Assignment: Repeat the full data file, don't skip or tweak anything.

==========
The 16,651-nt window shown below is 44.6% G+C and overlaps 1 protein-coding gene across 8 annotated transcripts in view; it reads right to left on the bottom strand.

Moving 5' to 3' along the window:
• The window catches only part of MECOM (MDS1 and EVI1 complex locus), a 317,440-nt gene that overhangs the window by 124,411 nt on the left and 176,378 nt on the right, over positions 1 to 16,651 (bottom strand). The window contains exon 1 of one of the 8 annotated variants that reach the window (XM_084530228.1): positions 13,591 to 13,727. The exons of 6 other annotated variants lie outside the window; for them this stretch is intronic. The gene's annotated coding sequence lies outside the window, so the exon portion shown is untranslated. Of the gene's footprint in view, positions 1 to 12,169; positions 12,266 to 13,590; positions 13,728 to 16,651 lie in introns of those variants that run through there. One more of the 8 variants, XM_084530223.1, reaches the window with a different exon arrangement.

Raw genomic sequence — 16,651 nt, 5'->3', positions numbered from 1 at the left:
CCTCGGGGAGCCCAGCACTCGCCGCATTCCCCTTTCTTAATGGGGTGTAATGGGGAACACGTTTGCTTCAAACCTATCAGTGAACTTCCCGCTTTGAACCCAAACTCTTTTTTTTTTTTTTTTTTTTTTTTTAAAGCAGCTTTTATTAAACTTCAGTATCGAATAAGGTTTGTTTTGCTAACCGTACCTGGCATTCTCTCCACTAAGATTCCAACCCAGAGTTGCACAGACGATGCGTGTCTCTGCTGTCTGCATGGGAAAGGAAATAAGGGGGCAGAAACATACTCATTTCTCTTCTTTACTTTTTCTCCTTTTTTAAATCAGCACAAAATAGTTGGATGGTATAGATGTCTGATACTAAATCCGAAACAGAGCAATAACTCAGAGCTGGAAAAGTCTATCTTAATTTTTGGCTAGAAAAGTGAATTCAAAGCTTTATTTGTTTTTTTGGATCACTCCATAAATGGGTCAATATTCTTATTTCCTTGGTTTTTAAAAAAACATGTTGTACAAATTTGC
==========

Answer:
The 16,651-nt window shown below is 44.6% G+C and overlaps 1 protein-coding gene across 8 annotated transcripts in view; it reads right to left on the bottom strand.

Moving 5' to 3' along the window:
• The window catches only part of MECOM (MDS1 and EVI1 complex locus), a 317,440-nt gene that overhangs the window by 124,411 nt on the left and 176,378 nt on the right, over positions 1 to 16,651 (bottom strand). The window contains exon 1 of one of the 8 annotated variants that reach the window (XM_084530228.1): positions 13,591 to 13,727. The exons of 6 other annotated variants lie outside the window; for them this stretch is intronic. The gene's annotated coding sequence lies outside the window, so the exon portion shown is untranslated. Of the gene's footprint in view, positions 1 to 12,169; positions 12,266 to 13,590; positions 13,728 to 16,651 lie in introns of those variants that run through there. One more of the 8 variants, XM_084530223.1, reaches the window with a different exon arrangement.

Raw genomic sequence — 16,651 nt, 5'->3', positions numbered from 1 at the left:
CCTCGGGGAGCCCAGCACTCGCCGCATTCCCCTTTCTTAATGGGGTGTAATGGGGAACACGTTTGCTTCAAACCTATCAGTGAACTTCCCGCTTTGAACCCAAACTCTTTTTTTTTTTTTTTTTTTTTTTTTAAAGCAGCTTTTATTAAACTTCAGTATCGAATAAGGTTTGTTTTGCTAACCGTACCTGGCATTCTCTCCACTAAGATTCCAACCCAGAGTTGCACAGACGATGCGTGTCTCTGCTGTCTGCATGGGAAAGGAAATAAGGGGGCAGAAACATACTCATTTCTCTTCTTTACTTTTTCTCCTTTTTTAAATCAGCACAAAATAGTTGGATGGTATAGATGTCTGATACTAAATCCGAAACAGAGCAATAACTCAGAGCTGGAAAAGTCTATCTTAATTTTTGGCTAGAAAAGTGAATTCAAAGCTTTATTTGTTTTTTTGGATCACTCCATAAATGGGTCAATATTCTTATTTCCTTGGTTTTTAAAAAAACATGTTGTACAAATTTGC